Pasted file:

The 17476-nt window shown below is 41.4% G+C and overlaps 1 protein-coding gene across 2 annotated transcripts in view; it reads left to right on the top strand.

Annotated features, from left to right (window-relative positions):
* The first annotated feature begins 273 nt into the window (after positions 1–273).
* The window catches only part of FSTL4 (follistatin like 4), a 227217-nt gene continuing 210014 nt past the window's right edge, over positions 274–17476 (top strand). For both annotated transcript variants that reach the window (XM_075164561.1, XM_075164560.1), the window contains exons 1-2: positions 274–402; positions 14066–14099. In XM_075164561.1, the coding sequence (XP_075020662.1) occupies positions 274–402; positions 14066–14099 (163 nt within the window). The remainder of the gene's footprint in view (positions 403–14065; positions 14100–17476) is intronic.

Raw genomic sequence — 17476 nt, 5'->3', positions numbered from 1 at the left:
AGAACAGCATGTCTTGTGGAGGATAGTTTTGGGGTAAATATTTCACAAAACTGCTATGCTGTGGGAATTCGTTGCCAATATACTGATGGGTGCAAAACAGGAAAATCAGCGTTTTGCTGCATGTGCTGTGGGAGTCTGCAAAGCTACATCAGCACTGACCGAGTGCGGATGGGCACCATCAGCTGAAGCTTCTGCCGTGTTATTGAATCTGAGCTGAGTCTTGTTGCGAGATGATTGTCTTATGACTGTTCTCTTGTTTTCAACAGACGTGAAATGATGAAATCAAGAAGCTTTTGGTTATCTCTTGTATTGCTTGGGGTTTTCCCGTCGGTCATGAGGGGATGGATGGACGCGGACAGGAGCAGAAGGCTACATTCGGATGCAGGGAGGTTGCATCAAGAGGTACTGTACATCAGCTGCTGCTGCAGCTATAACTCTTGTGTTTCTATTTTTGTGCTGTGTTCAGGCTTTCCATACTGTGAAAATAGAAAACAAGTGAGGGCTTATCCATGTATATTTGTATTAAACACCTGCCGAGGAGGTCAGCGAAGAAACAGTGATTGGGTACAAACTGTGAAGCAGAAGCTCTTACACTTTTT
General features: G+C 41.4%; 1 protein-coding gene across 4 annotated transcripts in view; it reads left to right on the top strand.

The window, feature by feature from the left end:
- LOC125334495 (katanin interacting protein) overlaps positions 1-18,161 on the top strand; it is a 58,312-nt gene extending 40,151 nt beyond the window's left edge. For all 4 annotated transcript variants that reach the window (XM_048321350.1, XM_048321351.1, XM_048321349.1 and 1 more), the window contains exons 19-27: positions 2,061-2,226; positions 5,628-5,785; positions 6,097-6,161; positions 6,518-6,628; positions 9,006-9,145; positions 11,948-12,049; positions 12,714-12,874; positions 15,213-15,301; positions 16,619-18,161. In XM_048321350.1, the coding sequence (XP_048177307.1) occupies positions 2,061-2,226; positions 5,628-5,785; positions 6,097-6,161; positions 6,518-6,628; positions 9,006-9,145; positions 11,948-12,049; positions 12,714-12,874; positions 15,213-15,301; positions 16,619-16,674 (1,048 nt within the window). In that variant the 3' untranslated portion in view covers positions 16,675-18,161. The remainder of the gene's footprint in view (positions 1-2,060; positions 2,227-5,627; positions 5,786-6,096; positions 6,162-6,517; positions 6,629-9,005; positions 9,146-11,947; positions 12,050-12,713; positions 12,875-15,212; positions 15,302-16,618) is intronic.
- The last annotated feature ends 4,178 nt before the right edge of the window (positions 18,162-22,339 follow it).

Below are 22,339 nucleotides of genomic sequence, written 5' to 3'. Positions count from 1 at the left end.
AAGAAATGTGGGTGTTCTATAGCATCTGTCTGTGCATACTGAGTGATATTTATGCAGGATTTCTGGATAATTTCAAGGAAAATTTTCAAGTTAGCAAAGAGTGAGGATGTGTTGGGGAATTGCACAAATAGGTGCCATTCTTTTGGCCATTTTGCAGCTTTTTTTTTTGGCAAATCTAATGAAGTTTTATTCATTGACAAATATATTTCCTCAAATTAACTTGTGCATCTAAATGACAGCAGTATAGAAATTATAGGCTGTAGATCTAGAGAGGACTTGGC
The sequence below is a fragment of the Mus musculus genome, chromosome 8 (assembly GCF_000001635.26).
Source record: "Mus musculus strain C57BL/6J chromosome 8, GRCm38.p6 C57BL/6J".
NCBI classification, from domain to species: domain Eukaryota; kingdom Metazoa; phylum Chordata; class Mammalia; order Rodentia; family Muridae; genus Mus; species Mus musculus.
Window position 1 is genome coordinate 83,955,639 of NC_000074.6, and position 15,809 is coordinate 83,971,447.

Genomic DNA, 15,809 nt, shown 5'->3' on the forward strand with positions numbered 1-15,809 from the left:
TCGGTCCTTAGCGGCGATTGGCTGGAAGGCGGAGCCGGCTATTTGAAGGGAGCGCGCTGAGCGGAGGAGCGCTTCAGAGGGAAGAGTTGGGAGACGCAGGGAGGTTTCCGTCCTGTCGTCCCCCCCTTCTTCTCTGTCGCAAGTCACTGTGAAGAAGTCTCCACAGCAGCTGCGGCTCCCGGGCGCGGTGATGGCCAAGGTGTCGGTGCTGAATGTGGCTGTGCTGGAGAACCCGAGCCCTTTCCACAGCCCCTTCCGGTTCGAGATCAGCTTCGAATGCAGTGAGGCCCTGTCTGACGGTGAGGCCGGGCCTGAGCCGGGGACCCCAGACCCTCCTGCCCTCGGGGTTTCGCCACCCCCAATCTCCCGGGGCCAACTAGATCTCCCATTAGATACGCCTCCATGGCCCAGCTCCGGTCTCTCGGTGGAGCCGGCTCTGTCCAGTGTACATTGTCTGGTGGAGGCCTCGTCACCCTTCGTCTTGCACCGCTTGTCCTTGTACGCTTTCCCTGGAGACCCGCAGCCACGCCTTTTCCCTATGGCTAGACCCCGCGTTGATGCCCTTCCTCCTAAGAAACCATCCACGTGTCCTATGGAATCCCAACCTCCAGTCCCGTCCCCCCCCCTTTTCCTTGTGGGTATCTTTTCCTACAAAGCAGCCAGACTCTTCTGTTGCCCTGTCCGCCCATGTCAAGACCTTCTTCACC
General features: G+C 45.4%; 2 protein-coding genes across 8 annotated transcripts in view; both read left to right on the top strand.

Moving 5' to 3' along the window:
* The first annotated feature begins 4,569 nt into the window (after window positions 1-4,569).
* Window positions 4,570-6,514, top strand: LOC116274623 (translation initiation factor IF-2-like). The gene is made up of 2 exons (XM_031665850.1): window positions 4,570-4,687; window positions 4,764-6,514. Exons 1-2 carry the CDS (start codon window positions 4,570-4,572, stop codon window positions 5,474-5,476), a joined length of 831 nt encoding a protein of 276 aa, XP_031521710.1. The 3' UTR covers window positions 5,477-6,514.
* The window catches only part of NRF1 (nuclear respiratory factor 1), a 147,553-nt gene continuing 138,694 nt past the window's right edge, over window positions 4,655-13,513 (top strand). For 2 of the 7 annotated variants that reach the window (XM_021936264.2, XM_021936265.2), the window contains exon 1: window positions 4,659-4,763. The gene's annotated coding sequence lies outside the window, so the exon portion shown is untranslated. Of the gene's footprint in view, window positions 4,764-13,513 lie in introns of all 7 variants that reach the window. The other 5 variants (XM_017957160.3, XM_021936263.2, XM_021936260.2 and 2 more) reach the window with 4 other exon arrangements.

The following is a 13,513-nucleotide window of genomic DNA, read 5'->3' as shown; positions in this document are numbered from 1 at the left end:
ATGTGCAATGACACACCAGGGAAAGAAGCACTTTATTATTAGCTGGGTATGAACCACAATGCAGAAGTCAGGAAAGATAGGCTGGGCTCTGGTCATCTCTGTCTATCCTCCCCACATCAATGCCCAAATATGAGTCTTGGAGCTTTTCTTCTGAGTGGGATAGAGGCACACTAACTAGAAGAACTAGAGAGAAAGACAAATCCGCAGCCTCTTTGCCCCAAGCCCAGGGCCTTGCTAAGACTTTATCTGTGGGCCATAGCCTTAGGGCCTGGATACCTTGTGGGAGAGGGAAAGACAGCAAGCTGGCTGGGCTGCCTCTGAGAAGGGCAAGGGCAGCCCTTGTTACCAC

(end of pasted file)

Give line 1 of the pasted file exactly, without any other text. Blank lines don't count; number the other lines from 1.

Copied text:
The 17476-nt window shown below is 41.4% G+C and overlaps 1 protein-coding gene across 2 annotated transcripts in view; it reads left to right on the top strand.